In reply, England were 74-2 at stumps with Alistair Cook (32*) and Ian Bell (29*) at the crease in the fading light. They trail by 60 runs with eight wickets in hand.

Debutant Adam Lyth (12) and Gary Ballance (0) were the Englishmen back in the Pavilion after Trent Boult and Tim Southee claimed early wickets.

The talking point of the day was the stoic performance of Williamson. He reached his century in 148 balls in a patient knock that included 12 boundaries. He followed in the footsteps of Stewie Dempster (1931), Curly Page (1931), Martin Donnelly (1949), Bev Congdon (1973), Mark Burgess (1973), Vic Pollard (1973), Geoff Howarth (1978), Trevor Franklin (1990), Martin Crowe (1986, 1994), Matt Horne (1999), Mark Richardson (2004) and Jacob Oram (2008) as Kiwis who have raised their bat at the Home of Cricket.

He also joined the illustrious company of players to have amassed 10 Test centuries by the age of 25; adding his name to a list that includes Sir Donald Bradman, Garry Sobers, Sachin Tendulkar, Javed Miandad, Alistair Cook, Graeme Smith and Neil Harvey.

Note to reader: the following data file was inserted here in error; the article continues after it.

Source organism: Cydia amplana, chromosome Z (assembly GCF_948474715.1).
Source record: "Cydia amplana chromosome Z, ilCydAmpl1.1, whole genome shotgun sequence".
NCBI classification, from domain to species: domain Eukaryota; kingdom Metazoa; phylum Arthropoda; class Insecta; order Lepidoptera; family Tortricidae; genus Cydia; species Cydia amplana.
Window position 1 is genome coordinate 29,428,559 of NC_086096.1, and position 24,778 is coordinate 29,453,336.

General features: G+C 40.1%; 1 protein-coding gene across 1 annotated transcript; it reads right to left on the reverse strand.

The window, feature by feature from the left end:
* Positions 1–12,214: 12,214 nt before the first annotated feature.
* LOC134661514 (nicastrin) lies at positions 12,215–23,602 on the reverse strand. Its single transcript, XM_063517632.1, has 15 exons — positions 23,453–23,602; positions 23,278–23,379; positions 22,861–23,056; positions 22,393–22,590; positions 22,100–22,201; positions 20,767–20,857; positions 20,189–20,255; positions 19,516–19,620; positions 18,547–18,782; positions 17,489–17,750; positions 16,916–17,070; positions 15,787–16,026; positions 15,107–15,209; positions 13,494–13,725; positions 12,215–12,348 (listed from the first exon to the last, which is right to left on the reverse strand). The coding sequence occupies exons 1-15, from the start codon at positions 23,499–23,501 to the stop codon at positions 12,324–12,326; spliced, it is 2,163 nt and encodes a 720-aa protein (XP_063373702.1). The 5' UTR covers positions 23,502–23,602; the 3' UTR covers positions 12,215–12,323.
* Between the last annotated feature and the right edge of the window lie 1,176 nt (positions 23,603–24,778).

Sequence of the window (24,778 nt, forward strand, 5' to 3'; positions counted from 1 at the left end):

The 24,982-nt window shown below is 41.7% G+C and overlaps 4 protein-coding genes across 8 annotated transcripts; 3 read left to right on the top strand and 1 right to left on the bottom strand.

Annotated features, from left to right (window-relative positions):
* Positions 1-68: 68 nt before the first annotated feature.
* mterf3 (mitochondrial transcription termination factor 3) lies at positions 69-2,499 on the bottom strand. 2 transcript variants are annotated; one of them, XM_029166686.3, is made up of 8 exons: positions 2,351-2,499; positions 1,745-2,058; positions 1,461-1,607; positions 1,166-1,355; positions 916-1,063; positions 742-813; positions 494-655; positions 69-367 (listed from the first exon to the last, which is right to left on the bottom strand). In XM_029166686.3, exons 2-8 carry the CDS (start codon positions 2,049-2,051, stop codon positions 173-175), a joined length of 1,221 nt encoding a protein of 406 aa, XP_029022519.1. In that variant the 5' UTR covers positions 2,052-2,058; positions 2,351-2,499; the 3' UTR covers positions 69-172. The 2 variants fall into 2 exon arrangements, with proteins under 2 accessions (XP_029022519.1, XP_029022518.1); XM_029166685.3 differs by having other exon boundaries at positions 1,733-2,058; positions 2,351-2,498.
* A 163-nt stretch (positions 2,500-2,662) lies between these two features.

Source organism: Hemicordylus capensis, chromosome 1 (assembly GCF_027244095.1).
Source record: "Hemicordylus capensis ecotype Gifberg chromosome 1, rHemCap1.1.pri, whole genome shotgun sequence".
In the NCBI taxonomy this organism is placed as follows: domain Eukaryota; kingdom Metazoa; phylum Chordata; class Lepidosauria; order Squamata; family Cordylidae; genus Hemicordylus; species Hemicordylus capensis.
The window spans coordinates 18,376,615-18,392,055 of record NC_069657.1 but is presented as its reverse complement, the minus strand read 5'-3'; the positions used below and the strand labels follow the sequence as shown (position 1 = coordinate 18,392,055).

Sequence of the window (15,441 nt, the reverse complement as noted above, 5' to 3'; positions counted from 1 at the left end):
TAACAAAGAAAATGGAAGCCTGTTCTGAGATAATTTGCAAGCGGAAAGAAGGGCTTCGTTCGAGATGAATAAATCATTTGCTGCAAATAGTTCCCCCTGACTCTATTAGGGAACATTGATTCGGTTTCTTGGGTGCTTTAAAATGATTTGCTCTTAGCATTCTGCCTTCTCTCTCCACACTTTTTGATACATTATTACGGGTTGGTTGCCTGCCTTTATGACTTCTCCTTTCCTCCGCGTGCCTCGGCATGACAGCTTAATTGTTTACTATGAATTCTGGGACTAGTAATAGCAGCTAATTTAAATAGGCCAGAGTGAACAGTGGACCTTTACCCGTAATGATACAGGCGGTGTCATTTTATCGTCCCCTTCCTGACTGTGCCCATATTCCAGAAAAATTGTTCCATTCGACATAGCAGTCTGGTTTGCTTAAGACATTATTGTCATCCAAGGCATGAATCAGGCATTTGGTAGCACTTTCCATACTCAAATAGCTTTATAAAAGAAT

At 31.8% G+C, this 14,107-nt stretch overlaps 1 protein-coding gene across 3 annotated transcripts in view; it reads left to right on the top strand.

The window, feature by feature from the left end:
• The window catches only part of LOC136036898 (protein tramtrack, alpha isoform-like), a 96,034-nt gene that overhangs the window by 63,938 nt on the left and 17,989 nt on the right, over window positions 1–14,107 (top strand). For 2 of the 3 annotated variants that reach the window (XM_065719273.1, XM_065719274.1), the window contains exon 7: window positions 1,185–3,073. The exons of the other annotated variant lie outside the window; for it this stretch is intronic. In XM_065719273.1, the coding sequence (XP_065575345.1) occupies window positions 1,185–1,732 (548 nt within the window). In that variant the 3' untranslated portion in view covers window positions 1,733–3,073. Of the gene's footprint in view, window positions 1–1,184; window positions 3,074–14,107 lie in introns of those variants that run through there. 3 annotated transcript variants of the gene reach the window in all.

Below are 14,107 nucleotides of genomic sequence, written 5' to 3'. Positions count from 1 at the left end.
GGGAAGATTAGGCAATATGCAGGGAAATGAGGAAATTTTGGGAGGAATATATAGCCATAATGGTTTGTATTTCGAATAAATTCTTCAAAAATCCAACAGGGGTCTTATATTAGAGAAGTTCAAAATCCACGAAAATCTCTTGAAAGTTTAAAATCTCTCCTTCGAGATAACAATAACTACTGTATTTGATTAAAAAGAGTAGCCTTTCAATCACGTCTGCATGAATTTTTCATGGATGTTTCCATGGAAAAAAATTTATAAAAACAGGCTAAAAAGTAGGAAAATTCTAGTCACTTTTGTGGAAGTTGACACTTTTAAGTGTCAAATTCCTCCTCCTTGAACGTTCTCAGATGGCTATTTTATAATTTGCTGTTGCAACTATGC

Shortly after Williamson’s century, Taylor brought up his 25th half century in Test cricket. He was later caught down the leg side by a superb sprawling catch from Jos Buttler.

That brought inspirational skipper Brendon McCullum to the crease who hit a risk and reward innings of 42 from 38 deliveries before he got a top edge from debutant Mark Wood to third man, where he was caught by Joe Root.

Brendon McCullum got off the mark with a four

Corey Anderson (11), playing in his first Test match at Lord’s, was also undone by Buttler’s athleticism down the leg side when a Wood delivery flicked his glove.

Williamson and BJ Watling, who returned for the first time after having suffered a blow to the knee keeping on day one, added a 50-run partnership for the sixth wicket.